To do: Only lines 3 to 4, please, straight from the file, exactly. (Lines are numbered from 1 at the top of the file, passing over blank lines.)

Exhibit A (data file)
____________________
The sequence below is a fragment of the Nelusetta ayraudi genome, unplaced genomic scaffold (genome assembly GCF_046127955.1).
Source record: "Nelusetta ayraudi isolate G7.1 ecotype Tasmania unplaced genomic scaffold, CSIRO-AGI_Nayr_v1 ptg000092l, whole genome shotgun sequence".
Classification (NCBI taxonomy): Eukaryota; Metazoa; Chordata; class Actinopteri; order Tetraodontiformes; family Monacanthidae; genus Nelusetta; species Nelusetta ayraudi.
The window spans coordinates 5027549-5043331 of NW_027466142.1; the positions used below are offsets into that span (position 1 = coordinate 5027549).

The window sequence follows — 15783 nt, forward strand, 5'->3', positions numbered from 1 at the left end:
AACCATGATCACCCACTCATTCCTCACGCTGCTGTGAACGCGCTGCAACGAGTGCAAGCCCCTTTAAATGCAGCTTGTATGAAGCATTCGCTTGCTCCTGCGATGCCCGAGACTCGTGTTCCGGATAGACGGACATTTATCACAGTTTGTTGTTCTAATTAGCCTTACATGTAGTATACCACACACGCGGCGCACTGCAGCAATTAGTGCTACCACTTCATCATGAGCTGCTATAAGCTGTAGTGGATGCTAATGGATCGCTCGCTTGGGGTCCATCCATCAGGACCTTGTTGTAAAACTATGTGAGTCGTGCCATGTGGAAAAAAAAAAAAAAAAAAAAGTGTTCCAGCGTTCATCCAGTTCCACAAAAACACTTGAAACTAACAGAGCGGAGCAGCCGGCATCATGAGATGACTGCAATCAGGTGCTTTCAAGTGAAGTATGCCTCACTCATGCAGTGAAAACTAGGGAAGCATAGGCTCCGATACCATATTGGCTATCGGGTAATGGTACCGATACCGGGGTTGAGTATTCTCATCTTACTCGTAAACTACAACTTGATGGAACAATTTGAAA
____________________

Classification (NCBI taxonomy): Eukaryota; Metazoa; Chordata; class Actinopteri; order Tetraodontiformes; family Monacanthidae; genus Nelusetta; species Nelusetta ayraudi.
The window spans coordinates 5027549-5043331 of NW_027466142.1; the positions used below are offsets into that span (position 1 = coordinate 5027549).